Tanya Anderson, the green-fingered brains behind local business Lovely Greens, which specialises in locally produced and sourced body, beauty and homeware products, tells us what her best berry picks on the Isle of Man are for this Autumn...


It’s the middle of October, and while the days are getting colder and darker, there are still beautiful bright days to enjoy. Each one is an opportunity to enjoy our beautiful Manx countryside and perhaps pick some of the wild fruits and berries adorning hedgerows. There are blackberries, elderberries, and rosehips, just waiting to find their way into your basket and homemade preserves and tipples.

Where should you go to forage on the Isle of Man, though? Any berries hanging over a public footpath, such as the Raad ny Follian or Millenium Way, are fair game. A walk along a country lane is another idea, and public nature areas, such as plantations, around reservoirs, and glens, are another. I’d avoid foraging in areas of a public planting that look cultivated or tidy, but wilder areas away from towns (and traffic pollution) are generally okay. 

Foraging is both fun and an authentic way to get a taste of what’s local and in-season. Sweet, bitter, oniony, succulent, and even spicy – you can find it all in the Manx countryside if you know what you’re looking for.  However, as a beginner, stick to easy to identify wild foods, especially those that are in abundance. It’s all too easy to take more than your fair share or to damage plants accidentally, though, so please follow the foraging code:

  • Don’t pick or eat any wild food that you cannot identify with 100% certainty
  • Remember that birds and wild animals rely on berries and wild foods to survive. Take only a little and leave the rest for nature. 
  • If wild food is accessible from a footpath or an area with public access, it’s most likely forage-able unless you’re in an ASSI (Areas of Special Scientific Interest). In that case, there may be a ban on picking berries or any vegetation. When foraging on private land, ask permission before entering or foraging.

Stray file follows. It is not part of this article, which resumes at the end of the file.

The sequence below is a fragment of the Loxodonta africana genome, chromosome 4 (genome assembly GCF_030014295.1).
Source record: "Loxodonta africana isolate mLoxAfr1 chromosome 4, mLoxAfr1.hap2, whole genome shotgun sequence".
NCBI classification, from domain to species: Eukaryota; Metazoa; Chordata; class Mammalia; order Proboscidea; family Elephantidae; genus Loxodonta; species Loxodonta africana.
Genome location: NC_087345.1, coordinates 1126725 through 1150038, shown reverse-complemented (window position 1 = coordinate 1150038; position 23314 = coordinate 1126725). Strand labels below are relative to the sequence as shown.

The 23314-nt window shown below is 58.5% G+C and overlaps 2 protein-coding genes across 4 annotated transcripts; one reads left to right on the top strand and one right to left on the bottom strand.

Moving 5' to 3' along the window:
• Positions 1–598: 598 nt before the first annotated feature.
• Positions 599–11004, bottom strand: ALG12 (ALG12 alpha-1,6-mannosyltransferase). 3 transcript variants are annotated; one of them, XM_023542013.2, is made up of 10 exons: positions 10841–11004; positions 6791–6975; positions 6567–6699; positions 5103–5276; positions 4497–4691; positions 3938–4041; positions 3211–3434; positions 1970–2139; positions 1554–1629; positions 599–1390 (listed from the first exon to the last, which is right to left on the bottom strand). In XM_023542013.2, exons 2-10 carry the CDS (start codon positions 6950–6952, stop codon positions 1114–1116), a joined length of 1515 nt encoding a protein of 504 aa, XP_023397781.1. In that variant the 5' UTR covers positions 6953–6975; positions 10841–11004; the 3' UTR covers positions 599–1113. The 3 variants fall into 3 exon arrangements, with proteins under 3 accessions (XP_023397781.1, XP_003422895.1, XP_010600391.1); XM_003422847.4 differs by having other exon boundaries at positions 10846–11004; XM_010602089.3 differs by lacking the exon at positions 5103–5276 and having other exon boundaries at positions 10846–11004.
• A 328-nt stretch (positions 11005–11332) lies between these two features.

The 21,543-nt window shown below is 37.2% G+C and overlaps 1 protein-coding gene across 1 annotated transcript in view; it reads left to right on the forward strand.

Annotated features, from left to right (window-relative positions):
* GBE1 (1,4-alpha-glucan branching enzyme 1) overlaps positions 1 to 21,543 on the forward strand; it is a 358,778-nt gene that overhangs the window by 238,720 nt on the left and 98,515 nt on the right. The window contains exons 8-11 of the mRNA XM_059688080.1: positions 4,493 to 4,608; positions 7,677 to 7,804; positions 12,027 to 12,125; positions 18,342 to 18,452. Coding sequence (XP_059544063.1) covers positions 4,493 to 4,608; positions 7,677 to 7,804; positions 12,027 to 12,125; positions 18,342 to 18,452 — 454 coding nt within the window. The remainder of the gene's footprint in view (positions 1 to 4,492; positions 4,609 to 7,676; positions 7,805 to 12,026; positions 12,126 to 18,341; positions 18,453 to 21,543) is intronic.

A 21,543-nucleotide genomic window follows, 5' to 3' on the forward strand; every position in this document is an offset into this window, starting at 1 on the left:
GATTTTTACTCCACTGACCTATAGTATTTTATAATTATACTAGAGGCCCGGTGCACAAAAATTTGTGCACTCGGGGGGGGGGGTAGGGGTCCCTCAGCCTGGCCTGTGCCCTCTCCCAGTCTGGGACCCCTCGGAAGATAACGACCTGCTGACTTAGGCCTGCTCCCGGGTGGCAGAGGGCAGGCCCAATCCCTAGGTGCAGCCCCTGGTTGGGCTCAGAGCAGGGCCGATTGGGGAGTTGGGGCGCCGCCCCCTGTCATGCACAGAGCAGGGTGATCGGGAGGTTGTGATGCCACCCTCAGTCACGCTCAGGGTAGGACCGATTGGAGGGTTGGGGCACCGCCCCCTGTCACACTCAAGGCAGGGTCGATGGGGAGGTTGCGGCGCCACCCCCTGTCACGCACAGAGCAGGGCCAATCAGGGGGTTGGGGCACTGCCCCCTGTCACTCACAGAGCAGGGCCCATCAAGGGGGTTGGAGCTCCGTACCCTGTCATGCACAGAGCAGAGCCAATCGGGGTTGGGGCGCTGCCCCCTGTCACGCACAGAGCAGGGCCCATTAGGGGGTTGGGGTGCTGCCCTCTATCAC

• Never dig up plants unless you have the landowner’s permission, and don’t take all of a plant’s leaves, flowers, nuts, seeds, or fruit. Doing this can harm the plant or its potential to reproduce.
  • Some wild plants are protected and must never be disturbed without official permission from the government. Protected plants on the Isle of Man are listed in Schedule 7 of the Wildlife Act 1990 and include cranberries and juniper.

One of the easiest berries to identify is the blackberry. Even if you’ve never picked them before, you know what to look for, since they’re so common in shops and desserts. They begin as white to pink flowers in spring, that change into small green berries that then develop into juicy blackberries in late summer. They grow on thorny bramble, and you can find them on wasteland, along fences, and in hedgerows.

Blackberries tend to be sweeter in late summer and early autumn, and the tradition is to stop picking them after Michaelmas, the 29th of September. Cooler temperatures tend to sap the flavour out of the berries but by all means, nibble on any that you find and if they taste great, go ahead and pick. One way to sweeten up blackberries and make a delicious autumn drink is to make homemade blackberry gin.

A berry that will keep you healthy over the winter is the vitamin c rich rosehip. As wild roses lose their petals, their base swells and changes in color to orange or red. You don’t eat them fresh, but the firm flesh can be cooked or infused to create fruity and delicious drinks. Pick them from now until early winter and use them to make rosehip syrup or, even better, rosehip tea.

Another easy to find berry on the Isle of Man is the elderberry. They tend to grow in hedgerows or at the edges of woodland where it opens up to a field or road. In spring, shrubby elder trees produce sprays of sweet-smelling elderflowers that are tasty in their own right. These flowers change into sprays of green, then juicy dark-colored berries. They, too, are rich in vitamin c and gorgeous wild flavour. Though you shouldn’t eat the berries or juice of the berries raw, you can cook them and then use the juice to make wine, syrup, or one of my favourites, elderberry jelly

There are plenty of other berries and wild foods to forage this time of the year on the Isle of Man, but starting with an easy one is the best introduction. Pick a small bowl of blackberries, rosehips, or elderberries, and take them home to experiment with in the kitchen. Make a batch of preserves or a berry compote to serve over pancakes or ice cream. There are quite a few recipes and ideas on Lovely Greens to help you and from other foragers here on the glorious Isle of Man.

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